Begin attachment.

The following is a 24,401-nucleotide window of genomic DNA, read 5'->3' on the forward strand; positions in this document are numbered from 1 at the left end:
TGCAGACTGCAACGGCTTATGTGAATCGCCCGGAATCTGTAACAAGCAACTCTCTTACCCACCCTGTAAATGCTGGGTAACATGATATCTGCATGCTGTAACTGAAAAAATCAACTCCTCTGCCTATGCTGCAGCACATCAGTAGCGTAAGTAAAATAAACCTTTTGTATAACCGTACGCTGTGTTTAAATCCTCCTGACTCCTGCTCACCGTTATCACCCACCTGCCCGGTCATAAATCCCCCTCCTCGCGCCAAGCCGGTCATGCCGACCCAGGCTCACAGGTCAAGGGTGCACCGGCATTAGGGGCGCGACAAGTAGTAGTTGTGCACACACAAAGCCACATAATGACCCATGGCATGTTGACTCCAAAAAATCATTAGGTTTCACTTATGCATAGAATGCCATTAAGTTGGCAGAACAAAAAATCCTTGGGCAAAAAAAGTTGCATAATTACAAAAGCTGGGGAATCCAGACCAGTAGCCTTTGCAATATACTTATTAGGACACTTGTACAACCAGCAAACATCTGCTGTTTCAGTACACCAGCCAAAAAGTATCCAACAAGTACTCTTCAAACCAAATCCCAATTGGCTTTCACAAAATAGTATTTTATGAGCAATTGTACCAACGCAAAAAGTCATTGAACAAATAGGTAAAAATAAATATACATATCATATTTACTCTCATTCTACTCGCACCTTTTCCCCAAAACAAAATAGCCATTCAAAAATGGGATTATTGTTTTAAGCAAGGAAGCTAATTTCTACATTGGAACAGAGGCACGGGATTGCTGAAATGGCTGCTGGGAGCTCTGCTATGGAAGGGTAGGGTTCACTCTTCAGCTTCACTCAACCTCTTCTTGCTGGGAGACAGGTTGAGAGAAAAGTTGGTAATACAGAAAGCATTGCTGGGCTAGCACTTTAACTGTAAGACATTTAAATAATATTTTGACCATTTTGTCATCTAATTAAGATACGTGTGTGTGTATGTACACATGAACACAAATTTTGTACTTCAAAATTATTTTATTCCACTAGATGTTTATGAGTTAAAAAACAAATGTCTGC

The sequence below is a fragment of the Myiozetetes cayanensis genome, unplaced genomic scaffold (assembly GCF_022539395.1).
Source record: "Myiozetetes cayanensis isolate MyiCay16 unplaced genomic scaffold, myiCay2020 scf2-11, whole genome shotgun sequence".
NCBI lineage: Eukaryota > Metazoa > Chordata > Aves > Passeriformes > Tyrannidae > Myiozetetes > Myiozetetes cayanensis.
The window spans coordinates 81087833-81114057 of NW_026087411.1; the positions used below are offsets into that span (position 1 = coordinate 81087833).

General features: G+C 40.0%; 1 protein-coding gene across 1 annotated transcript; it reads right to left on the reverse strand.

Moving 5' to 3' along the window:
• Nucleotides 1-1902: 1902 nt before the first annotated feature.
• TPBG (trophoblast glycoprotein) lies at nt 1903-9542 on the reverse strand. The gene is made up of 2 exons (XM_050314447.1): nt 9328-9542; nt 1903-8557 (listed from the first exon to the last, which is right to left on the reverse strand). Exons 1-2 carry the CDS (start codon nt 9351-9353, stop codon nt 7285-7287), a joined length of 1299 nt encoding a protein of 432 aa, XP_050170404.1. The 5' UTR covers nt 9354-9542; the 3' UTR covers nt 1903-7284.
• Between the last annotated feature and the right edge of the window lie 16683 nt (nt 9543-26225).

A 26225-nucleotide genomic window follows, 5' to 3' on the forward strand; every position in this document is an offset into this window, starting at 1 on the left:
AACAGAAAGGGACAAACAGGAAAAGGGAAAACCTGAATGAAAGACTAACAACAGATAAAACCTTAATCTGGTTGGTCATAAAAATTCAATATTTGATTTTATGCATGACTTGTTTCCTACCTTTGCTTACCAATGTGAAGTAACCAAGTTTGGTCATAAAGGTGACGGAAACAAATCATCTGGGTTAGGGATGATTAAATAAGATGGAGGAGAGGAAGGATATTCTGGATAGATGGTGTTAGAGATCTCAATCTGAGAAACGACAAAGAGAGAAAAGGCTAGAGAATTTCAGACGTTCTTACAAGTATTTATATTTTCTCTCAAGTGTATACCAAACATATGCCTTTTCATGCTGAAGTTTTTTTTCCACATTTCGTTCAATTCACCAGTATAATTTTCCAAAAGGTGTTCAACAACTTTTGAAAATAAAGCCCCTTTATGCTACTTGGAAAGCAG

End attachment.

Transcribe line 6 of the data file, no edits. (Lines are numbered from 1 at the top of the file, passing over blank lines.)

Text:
The window spans coordinates 81087833-81114057 of NW_026087411.1; the positions used below are offsets into that span (position 1 = coordinate 81087833).